|Grant Number:||5R01CA116845-05 Interpret this number|
|Primary Investigator:||El-Serag, Hashem|
|Organization:||Baylor College Of Medicine|
|Project Title:||Obesity, H Pylori and Risk of Barrett's Esophagus|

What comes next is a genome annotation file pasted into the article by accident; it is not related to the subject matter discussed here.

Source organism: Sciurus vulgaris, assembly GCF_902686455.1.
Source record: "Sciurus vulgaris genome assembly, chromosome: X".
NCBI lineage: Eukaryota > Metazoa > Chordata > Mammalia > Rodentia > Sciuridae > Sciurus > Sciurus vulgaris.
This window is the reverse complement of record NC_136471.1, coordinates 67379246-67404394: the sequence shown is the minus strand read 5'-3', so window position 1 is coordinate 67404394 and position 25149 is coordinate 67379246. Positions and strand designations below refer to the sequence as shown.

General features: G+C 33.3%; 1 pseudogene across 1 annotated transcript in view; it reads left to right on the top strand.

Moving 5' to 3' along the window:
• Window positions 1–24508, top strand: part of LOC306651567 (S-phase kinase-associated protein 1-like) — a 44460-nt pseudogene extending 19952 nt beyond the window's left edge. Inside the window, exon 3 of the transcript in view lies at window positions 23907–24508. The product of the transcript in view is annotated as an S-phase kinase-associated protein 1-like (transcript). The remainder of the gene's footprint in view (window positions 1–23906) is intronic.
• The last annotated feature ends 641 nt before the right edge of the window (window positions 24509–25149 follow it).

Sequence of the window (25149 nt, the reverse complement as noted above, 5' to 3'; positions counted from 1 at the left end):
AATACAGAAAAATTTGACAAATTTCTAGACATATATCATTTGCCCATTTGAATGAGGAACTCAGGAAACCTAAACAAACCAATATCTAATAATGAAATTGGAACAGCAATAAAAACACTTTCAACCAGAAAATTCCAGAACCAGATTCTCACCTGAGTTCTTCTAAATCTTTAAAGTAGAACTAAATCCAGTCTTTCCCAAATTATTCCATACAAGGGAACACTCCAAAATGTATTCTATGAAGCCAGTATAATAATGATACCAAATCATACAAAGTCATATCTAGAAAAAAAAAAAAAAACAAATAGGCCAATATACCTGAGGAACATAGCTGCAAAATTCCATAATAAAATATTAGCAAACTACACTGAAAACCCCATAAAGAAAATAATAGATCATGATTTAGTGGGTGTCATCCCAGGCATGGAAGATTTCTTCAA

DESCRIPTION (provided by applicant): Barrett's esophagus (BE) is the only known precancerous lesion for esophageal adenocarcinoma, which is the fastest rising malignancy in white men in the US. Risk factors for BE are largely unknown. We plan to study potential risk factors for BE in a case-control study nested within a large cross-sectional study, with the primary aim of estimating the association between obesity and BE and a secondary aim of estimating the association between Helicobacterpylori (H. pylori) infection and BE. Obesity has been identified as a risk factor for esophageal adenocarcinoma. Yet, it remains unknown whether obesity increases the risk of BE. We hypothesize that obesity, especially a larger amount of visceral abdominal fat are risk factors for BE. We plan to estimate the effects of the amount and distribution of body fat on the prevalence of BE. We will compare the following variables between patients with and without BE (body mass index (BMI), abdominal obesity, specifically the amount of intra abdominal (visceral) fat measured by CT-scan; and inflammatory mediators associated with visceral obesity (11-6, TNF, adiponectin). We hypothesize that H. pylori infection, especially CagA positive strains, are protective against BE, and that the mechanism of this protective effect is through formation of corpus atrophic gastritis with consequent reduction in gastric acid secretion. We plan to examine the prevalence of H. pylori infection, type of infection (CagA producing strain), and distribution and severity of gastritis (corpus gastritis) in cases with BE and non- cases without BE. We will examine the effect of our main exposures while adjusting for lifestyle features (e.g. dietary intake, smoking, medications, and physical activity); demographic features (age, gender, race); and clinical features (e.g. hiatus hernia, duration and severity of GERD symptoms). We will examine the effect of our exposures of interest (obesity and H. pylori) on BE tissue markers indicative of severity of acid and bile-related damage (COX-2) as well as for neoplastic progression in BE (e.g. somatic p53 and p16 inactivation). We plan cross sectional study of consecutive eligible patients presenting to upper endoscopy for non-urgent indications. In addition, we conduct a cross-sectional study in randomly selected persons eligible to receive care (and eligible to receive screening colonoscopy) at the Houston VAMC. Subsequently, in a case-control study, all newly diagnosed BE and randomly selected controls will be examined for the volume and activity of visceral obesity (CT scan and serum adipocytokines).